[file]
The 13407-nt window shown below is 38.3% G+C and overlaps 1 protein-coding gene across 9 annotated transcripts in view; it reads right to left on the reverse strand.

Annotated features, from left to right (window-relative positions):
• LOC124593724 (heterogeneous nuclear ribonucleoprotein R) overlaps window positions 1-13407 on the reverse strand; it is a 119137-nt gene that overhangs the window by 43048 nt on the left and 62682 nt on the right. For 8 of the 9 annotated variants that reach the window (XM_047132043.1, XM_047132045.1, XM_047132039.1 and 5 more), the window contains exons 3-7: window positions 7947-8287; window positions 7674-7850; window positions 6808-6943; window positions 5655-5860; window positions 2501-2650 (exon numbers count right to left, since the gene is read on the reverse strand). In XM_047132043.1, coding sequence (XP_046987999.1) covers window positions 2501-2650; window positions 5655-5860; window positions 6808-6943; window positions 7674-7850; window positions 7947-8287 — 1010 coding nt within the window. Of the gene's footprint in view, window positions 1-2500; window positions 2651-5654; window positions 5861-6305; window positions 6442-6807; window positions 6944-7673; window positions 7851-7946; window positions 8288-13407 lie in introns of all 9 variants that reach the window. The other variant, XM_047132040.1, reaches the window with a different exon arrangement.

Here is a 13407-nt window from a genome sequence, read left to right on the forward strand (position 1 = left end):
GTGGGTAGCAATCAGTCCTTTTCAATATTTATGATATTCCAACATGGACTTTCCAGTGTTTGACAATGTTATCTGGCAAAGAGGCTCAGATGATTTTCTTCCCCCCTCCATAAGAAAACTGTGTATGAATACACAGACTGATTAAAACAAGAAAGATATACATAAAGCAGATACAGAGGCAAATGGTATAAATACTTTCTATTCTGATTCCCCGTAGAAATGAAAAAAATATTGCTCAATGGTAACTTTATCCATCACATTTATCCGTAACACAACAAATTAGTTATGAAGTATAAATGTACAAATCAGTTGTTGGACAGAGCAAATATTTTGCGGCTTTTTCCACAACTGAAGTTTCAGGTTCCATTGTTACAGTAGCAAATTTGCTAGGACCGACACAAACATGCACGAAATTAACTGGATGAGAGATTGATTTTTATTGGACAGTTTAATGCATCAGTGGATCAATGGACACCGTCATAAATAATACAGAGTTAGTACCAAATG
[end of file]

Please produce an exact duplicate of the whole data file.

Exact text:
The 13407-nt window shown below is 38.3% G+C and overlaps 1 protein-coding gene across 9 annotated transcripts in view; it reads right to left on the reverse strand.

Annotated features, from left to right (window-relative positions):
• LOC124593724 (heterogeneous nuclear ribonucleoprotein R) overlaps window positions 1-13407 on the reverse strand; it is a 119137-nt gene that overhangs the window by 43048 nt on the left and 62682 nt on the right. For 8 of the 9 annotated variants that reach the window (XM_047132043.1, XM_047132045.1, XM_047132039.1 and 5 more), the window contains exons 3-7: window positions 7947-8287; window positions 7674-7850; window positions 6808-6943; window positions 5655-5860; window positions 2501-2650 (exon numbers count right to left, since the gene is read on the reverse strand). In XM_047132043.1, coding sequence (XP_046987999.1) covers window positions 2501-2650; window positions 5655-5860; window positions 6808-6943; window positions 7674-7850; window positions 7947-8287 — 1010 coding nt within the window. Of the gene's footprint in view, window positions 1-2500; window positions 2651-5654; window positions 5861-6305; window positions 6442-6807; window positions 6944-7673; window positions 7851-7946; window positions 8288-13407 lie in introns of all 9 variants that reach the window. The other variant, XM_047132040.1, reaches the window with a different exon arrangement.

Here is a 13407-nt window from a genome sequence, read left to right on the forward strand (position 1 = left end):
GTGGGTAGCAATCAGTCCTTTTCAATATTTATGATATTCCAACATGGACTTTCCAGTGTTTGACAATGTTATCTGGCAAAGAGGCTCAGATGATTTTCTTCCCCCCTCCATAAGAAAACTGTGTATGAATACACAGACTGATTAAAACAAGAAAGATATACATAAAGCAGATACAGAGGCAAATGGTATAAATACTTTCTATTCTGATTCCCCGTAGAAATGAAAAAAATATTGCTCAATGGTAACTTTATCCATCACATTTATCCGTAACACAACAAATTAGTTATGAAGTATAAATGTACAAATCAGTTGTTGGACAGAGCAAATATTTTGCGGCTTTTTCCACAACTGAAGTTTCAGGTTCCATTGTTACAGTAGCAAATTTGCTAGGACCGACACAAACATGCACGAAATTAACTGGATGAGAGATTGATTTTTATTGGACAGTTTAATGCATCAGTGGATCAATGGACACCGTCATAAATAATACAGAGTTAGTACCAAATG